Lucini, Antonio Francesco (1605/10-1661).
Compendio dell’Armi de’ Caramogi D’Ant. Fran. Lucini. Florence [i.e., Paris?], F. L. D. Chartres excud. [i.e., François L’Anglois, dit Chartres], 1627.
Twenty-three of twenty-five numbered etchings and engravings, including the title image (78-81x117-120 mm), all with large margins (each leaf measuring 198x141 mm). Lacking plates nos. 13 and 24. Unidentified blason watermark. Loose sheets, matted and preserved in a modern half-calf box. Minor fingermarks and other stains in outer blank margins of some leaves; pale waterstain or discolouration at the outer margin of some prints; minor bleeding at outside border of print no. 18, not affecting image; print no. 6 includes very minor staining within image. Most prints have a very slight amount of wash colour – always at the headgear and often barely noticeable – the casual 'doodling' of an early collector. Plate no. 2 includes the inked inscription, in an early hand, 'Les Incroyables', now slightly faded, in margin above image.
Exceedingly rare suite of prints showing armed caramogi, i.e., dwarfs, engaged in duels or carrying a variety of weapons, a satire of the macabre jousts held in seventeenth-century Florence during Carnival, and a 'little known' (Viatte) addition to the corpus of Florentine caricature or grotesques which Baldinucci termed “invenzione bizzarrissima”. Lucini (or Luccini) is said to have been in the circle – perhaps as a disciple – of the outstanding French engraver Jacques Callot, first in Florence (1616), and subsequently in Nancy. He is famous for his engravings after Stefano della Bella, and for all the engravings in the great sea atlas Arcano del Mare, (1646-1647), an immense undertaking of twelve years' duration which very likely contains the most beautifully engraved and calligraphed maps ever executed.
“The Compendio dell'armi de' caramogi (Compendium of caramogi weapons) of 1627 is a rare edition of 25 prints [...] Without a doubt, Luccini was familiar with the Gobbi series and other dwarf imagery by Callot, under whom he had studied [...] Luccini's combination of bizarre costume, ugly physique and grotesque violence produced an amusing parody of dueling. The prints illustrate dwarfs using a variety of weapons (several operate diverse types of cannons). Many of the images feature pairs of doughy-looking dwarfs battling with swords, knives and lances. The dwarfs wrestle ferociously, often stabbing and slicing the limbs off one another. The contrast between the appearance of the lumpish dwarfs and the brutal nature of the fighting created a paradox – small creatures exhibiting excessive carnality – that would have been highly entertaining for the early modern audience” (S. Cheng, “Parodies of Life”, pp. 132-133).
The suite was published by the Parisian printer and occasional engraver Francois L'Anglois (or Langlois; 1588-1647), dit Chartres. His signature – 'F. L. D. Chartres excud.' - appears only the title, as none of the other plates are signed. Accordingly, it may be an error to consider 'in Firenze An. MDCXXVII' the place of publication, which would more likely be Paris, while the Tuscan city would have been the place where Lucini invented his Caramogi.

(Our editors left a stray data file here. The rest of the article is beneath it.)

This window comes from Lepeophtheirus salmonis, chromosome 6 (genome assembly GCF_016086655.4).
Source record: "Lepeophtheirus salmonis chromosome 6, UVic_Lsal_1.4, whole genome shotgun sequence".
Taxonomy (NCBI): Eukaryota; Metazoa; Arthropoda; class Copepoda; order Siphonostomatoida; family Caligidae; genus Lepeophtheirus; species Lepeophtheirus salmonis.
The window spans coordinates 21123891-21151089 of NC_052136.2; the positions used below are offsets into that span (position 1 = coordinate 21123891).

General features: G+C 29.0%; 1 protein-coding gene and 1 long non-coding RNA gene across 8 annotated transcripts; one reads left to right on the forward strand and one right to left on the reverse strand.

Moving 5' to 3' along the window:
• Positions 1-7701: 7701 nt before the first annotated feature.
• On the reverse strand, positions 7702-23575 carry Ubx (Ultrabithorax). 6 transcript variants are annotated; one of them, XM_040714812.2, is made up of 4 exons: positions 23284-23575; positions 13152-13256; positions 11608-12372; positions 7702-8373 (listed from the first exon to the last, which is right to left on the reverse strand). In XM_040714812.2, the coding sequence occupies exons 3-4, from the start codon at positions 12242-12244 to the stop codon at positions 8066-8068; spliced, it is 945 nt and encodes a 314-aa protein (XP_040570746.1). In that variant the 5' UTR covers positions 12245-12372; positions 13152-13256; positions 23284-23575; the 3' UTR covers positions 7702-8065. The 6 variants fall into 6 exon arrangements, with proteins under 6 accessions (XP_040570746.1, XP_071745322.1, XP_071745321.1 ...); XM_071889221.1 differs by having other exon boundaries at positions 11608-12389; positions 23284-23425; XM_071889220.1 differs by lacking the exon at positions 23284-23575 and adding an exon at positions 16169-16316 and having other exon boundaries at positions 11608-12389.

In this set, an early French hand has written, in the upper margin of plate no. 2, 'Les Incroyables', a feature which could suggest – alongside the mention of François L'Anglois on the title-page at least a French circulation, if not its Paris publication. We have located only three copies of this series: one complete copy is in the Bibliothèque Nationale in Paris, in the Marolles album devoted to caricature and ornament (BnF, Cabinet des Estampes, Res. Tf-1-Fold, Marolles N° 222; reproduced in its entirety by Viatte); a second one, lacking one plate, is at the Biblioteca Civica Bertoliana, in Vicenza; and a third set containing only twelve plates in the Metropolitan Museum of Art in New York. If it was ever more widespread, the survival rate of such engraved suites is tenuous indeed, whether because they were so antithetical to the main currents of Florentine art, or because of their hypothetically 'popular' character – notwithstanding some of the towering names associated with it. One could well imagine that the pleasure they offered was ephemeral, and that only they began to be collected from the seventeenth century onwards. In fact, one of the greatest print collectors of all time, Michel de Marolles (1600-1681), included Lucini's Compendio dell'Armi de' Caramogi in the same album as his series of Songes Drolatiques Allemands (see no. 173) as outstanding examples of pieces facétièuses et bouffonnes; it is with great pride that we are able to offer both such outstanding examples in the present catalogue.
F. Viatte, “Allegorical and Burlesque Subjects by Stefano della Bella”, Master Drawings, 15 (1977). pp. 347-365; S. Cheng, “Parodies of Life: Baccio del Bianco's comic drawings of dwarfs”, D. R. Smith (ed.), Parody and Festivity in Early Modern Art. Essays on Comedy as Social Vision, Farnham 2012, pp. 127-142; Philobiblon, One Thousand Years of Bibliophily, no. 193.